I sobbed and sniffed in my bunk. Mom left Johnny Carson’s opening monologue to sit on the edge of my bed, pat my chest and hear my fears. Our pastor had preached yet another sermon about the rapture – that fabled day when he said Jesus would return and take every living Christian to heaven. In the process, he said, unmanned cars would careen into homes and pedestrians, planes would collide with suburbs and skyscrapers.
I was six and scared that I hadn’t repeated that sinner’s prayer after the pastor exactly right. That I’d be left behind fighting for my life in an apocalyptic America run by the anti-Christ and his minions. Without mom and dad.
A few years later I slept in on a Saturday morning. When I woke to an empty house I called for my parents, my sister. No answer. On the front sidewalk I did the same. Then from the back porch. Not knowing they were next door talking to neighbors I decided to call my grandmother – my mom’s mom – four hours away – the woman who knew every word to every hymn and got up at 4:30 each morning to read her bible. If she answered the phone, I figured, Jesus either didn’t come snatch his people in the night after all or he had the oddest standards. Taking my sister to heaven and not my grandmother?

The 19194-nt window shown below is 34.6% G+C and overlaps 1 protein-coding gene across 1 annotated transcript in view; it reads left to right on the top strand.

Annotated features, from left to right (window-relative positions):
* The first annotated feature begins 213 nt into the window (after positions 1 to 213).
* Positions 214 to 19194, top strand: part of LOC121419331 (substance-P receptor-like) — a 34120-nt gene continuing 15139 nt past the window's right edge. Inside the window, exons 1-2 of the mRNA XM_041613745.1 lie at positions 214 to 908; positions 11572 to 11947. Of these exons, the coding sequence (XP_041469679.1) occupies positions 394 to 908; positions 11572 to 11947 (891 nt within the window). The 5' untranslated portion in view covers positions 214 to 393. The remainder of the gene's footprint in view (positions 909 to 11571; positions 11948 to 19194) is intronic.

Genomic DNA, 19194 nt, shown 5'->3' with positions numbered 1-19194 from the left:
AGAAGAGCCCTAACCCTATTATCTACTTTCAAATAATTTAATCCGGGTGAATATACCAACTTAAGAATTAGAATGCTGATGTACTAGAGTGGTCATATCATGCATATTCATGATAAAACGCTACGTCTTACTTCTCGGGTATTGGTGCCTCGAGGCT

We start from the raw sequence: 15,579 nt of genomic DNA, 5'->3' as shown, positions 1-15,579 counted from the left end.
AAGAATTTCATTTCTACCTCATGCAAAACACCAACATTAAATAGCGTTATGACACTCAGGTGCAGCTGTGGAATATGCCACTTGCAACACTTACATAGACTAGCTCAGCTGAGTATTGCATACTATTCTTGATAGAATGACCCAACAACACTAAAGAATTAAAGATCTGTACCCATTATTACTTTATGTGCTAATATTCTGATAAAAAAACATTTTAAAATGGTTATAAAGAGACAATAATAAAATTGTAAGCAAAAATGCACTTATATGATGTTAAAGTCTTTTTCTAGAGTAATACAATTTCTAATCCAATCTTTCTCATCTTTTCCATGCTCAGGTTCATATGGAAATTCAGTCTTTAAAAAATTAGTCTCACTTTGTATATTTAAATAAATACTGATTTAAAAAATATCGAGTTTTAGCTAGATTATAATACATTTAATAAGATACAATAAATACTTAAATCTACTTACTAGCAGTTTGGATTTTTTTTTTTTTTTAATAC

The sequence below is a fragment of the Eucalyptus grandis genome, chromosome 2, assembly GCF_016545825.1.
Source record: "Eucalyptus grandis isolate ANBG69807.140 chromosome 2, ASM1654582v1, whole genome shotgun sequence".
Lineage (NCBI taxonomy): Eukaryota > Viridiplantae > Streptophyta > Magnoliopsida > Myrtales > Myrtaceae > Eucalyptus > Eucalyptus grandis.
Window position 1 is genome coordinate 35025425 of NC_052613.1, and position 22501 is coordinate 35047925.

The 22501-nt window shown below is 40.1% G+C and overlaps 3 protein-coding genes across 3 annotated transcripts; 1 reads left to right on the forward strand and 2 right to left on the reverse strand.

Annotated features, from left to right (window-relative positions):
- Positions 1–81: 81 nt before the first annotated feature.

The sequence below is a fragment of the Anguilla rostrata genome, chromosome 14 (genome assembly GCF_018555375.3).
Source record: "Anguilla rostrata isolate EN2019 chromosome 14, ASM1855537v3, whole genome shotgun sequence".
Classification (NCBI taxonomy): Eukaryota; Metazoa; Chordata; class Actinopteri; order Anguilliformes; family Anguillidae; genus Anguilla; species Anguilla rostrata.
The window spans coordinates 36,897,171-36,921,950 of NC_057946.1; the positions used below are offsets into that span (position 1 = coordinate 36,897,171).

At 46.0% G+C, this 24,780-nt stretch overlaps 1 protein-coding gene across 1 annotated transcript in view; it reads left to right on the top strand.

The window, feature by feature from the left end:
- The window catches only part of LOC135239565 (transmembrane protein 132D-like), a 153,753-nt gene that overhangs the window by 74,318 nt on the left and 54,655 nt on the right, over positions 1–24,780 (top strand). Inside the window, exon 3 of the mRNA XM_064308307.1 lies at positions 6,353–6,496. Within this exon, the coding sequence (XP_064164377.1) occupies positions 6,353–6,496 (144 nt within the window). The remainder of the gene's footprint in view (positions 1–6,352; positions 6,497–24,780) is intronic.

Then Jesus was supposed to take us during art class my freshman year. I put down my pencil, squinted out at the clouds through large plate glass windows, counted all I’d miss. OK, honestly, I just mostly mourned that I’d not seen a girl naked yet. This is the value system of a fifteen year-old boy.
Harold Camping has done the math and says Jesus is coming back tomorrow. He’s probably wrong. But if he’s not I have no fear of going or longing to stay.
I’ve seen a girl naked. At least three times.
And I trust.
I trust that the death and resurrection of Jesus appeased a God who hates sin and turned away his wrath. I trust that He keeps His promises – that He will never leave me in this life or the next. I trust that life beside Him anywhere is better than life at a distance down here. I trust that He knows history because He is its Author. And I trust He’ll forgive Harold Camping for getting it wrong tomorrow and forgive me for not always wishing the Harolds of this world were right.
I trust now.
But my son’s going to be really ticked if he misses his last flag football game of the season. This is the value system of an eight year-old boy.